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Features

Lords of laughter

Great actors and great sportsmen now almost expect a knighthood. Why are great comedians limited to lesser honours?

1 January 2011

12:00 AM

1 January 2011

12:00 AM

What do the following comedians have in common? Morecambe and Wise, Ronnie Barker, Frankie Howerd, Bob Monkhouse, Peter Sellers.

They’re all dead, yes. But something else. None of them was knighted. Instead they were all made OBE, an honour Michael Winner once charmingly described as ‘what you get if you clean the toilets well at King’s Cross station’. Still, they did better than Les Dawson, Tony Hancock, Tommy Cooper and Peter Cook. Those four got nothing.

I find this curious. In most cases, at least. Hancock died a bit too young (suicide at 44), and accepting anything from the honours system would have turned Cook from satirist to court jester, in two ways a fool. But the rest? These men entertained millions, and yet the automata in charge of doling out titles apparently treated them as though they were cheery amateurs rather than masters of their art. Perhaps the automata, being automata, have no sense of humour, a suspicion reinforced by the knowledge that in 1999 they awarded the CBE to Lenny Henry.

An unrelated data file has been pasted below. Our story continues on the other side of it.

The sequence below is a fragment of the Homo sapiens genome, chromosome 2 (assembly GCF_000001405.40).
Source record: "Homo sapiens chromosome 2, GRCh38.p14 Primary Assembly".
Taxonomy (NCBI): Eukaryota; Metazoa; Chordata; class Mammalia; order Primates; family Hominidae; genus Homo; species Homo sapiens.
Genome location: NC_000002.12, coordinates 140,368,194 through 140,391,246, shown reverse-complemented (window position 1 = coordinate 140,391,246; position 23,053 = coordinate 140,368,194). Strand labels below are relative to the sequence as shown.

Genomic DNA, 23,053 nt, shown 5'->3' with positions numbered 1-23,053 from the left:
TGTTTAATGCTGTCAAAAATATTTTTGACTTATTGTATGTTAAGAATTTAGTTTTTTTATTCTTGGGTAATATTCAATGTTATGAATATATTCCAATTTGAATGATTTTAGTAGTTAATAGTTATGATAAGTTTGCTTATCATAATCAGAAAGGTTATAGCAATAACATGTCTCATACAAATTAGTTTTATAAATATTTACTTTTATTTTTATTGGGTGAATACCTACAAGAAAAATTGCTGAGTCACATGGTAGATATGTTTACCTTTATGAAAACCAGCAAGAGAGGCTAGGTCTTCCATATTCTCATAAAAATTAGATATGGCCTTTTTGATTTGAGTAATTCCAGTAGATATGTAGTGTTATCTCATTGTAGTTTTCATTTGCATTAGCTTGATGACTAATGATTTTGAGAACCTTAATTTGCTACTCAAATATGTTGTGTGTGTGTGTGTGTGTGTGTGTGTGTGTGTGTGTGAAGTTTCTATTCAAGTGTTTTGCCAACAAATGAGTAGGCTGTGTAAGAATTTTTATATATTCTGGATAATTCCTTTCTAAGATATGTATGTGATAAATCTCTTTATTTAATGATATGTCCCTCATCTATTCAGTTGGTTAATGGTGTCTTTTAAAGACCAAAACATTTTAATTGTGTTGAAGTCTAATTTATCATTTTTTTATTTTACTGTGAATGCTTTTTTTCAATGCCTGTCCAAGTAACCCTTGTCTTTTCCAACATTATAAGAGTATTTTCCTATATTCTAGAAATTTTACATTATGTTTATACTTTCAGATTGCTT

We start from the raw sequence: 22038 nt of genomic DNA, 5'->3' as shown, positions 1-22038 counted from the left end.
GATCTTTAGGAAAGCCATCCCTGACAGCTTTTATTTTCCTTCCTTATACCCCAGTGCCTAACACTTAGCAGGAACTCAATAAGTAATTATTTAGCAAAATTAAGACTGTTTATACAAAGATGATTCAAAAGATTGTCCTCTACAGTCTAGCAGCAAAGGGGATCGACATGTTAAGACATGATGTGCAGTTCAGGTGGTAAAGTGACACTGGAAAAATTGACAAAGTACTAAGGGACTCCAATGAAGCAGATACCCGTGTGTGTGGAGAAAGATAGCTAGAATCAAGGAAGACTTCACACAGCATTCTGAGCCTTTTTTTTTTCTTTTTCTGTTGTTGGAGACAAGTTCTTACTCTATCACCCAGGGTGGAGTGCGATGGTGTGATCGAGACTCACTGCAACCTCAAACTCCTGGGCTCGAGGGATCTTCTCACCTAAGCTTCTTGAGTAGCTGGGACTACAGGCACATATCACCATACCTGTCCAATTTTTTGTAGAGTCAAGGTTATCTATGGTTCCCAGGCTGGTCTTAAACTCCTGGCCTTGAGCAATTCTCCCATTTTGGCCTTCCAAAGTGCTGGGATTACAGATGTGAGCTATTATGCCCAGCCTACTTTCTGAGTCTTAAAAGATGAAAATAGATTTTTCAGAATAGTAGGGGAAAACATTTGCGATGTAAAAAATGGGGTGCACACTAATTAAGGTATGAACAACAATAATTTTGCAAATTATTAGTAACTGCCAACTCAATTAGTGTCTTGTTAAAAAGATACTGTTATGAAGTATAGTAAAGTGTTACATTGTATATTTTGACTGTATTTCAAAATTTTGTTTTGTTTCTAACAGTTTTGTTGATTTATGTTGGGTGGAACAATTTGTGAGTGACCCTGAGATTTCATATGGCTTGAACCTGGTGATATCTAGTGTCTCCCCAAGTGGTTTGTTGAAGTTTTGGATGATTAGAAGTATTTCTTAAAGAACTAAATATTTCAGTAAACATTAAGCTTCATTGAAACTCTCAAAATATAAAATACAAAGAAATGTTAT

When the New Year’s Honours were announced, no one expected a knighthood for Bruce Forsyth, Billy Connolly or Eric Sykes (all CBE), or a damehood for Victoria Wood (also CBE). Consider how rarely the higher honours go to comedians, and how often they go to dramatists and non-comic actors. Sir Arnold Wesker, Sir David Hare (establishment-savaging left-wing playwrights do love a title), Sir Ronald Harwood, Sir Peter Shaffer. Or Sir Ben Kingsley, Sir Anthony Hopkins, Sir Derek Jacobi, Sir Antony Sher…

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Enough lists. We see the problem. The automata are evidently under a common intellectual delusion: that humour is frivolous, and that the serious must be taken seriously.

Where does this delusion come from? Presumably to the humourless, laughter seems an unworthy, trivial response to the miseries of life. They think the correct response to those miseries is to ponder them extremely earnestly, as if this will somehow solve them. Such people are never entirely happy unless they’re frowning.

Perhaps they assume that drama is harder to write than comedy. I don’t think you need to have written either yourself to see that this is false. It must, at a guess, be harder to write a competent comedy than to write a competent drama because often a dramatist’s subject matter will do half his work for him. Say he writes about poverty, or alcoholism, or loneliness in old age. The result, if he’s even moderately gifted, is almost bound to be moving to some degree — not, or not only, because of his skill as a dramatist, but because the topic itself is moving. To write about death and make it sad does not take talent. To write about death and make it funny — that takes talent.